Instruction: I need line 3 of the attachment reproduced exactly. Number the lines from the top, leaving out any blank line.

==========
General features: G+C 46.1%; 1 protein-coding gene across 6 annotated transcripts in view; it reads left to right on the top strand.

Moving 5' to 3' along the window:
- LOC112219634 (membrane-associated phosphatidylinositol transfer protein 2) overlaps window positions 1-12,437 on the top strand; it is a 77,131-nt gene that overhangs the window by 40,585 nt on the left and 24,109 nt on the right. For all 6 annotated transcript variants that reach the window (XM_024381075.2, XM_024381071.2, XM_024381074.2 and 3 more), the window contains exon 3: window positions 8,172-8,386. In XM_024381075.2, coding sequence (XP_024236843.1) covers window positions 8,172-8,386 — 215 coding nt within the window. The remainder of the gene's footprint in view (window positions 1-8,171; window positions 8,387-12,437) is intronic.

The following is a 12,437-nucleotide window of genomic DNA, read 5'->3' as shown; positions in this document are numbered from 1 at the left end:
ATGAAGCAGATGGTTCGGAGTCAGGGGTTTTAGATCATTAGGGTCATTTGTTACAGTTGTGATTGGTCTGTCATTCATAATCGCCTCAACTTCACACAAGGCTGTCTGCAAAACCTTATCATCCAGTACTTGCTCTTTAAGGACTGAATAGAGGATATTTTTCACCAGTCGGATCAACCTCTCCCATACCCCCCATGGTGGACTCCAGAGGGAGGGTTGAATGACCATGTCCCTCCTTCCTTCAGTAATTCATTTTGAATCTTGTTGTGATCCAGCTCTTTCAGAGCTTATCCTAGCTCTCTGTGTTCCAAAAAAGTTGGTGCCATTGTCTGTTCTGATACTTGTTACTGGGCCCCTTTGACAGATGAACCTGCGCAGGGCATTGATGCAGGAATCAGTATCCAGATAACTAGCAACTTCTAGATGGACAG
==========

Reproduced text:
- LOC112219634 (membrane-associated phosphatidylinositol transfer protein 2) overlaps window positions 1-12,437 on the top strand; it is a 77,131-nt gene that overhangs the window by 40,585 nt on the left and 24,109 nt on the right. For all 6 annotated transcript variants that reach the window (XM_024381075.2, XM_024381071.2, XM_024381074.2 and 3 more), the window contains exon 3: window positions 8,172-8,386. In XM_024381075.2, coding sequence (XP_024236843.1) covers window positions 8,172-8,386 — 215 coding nt within the window. The remainder of the gene's footprint in view (window positions 1-8,171; window positions 8,387-12,437) is intronic.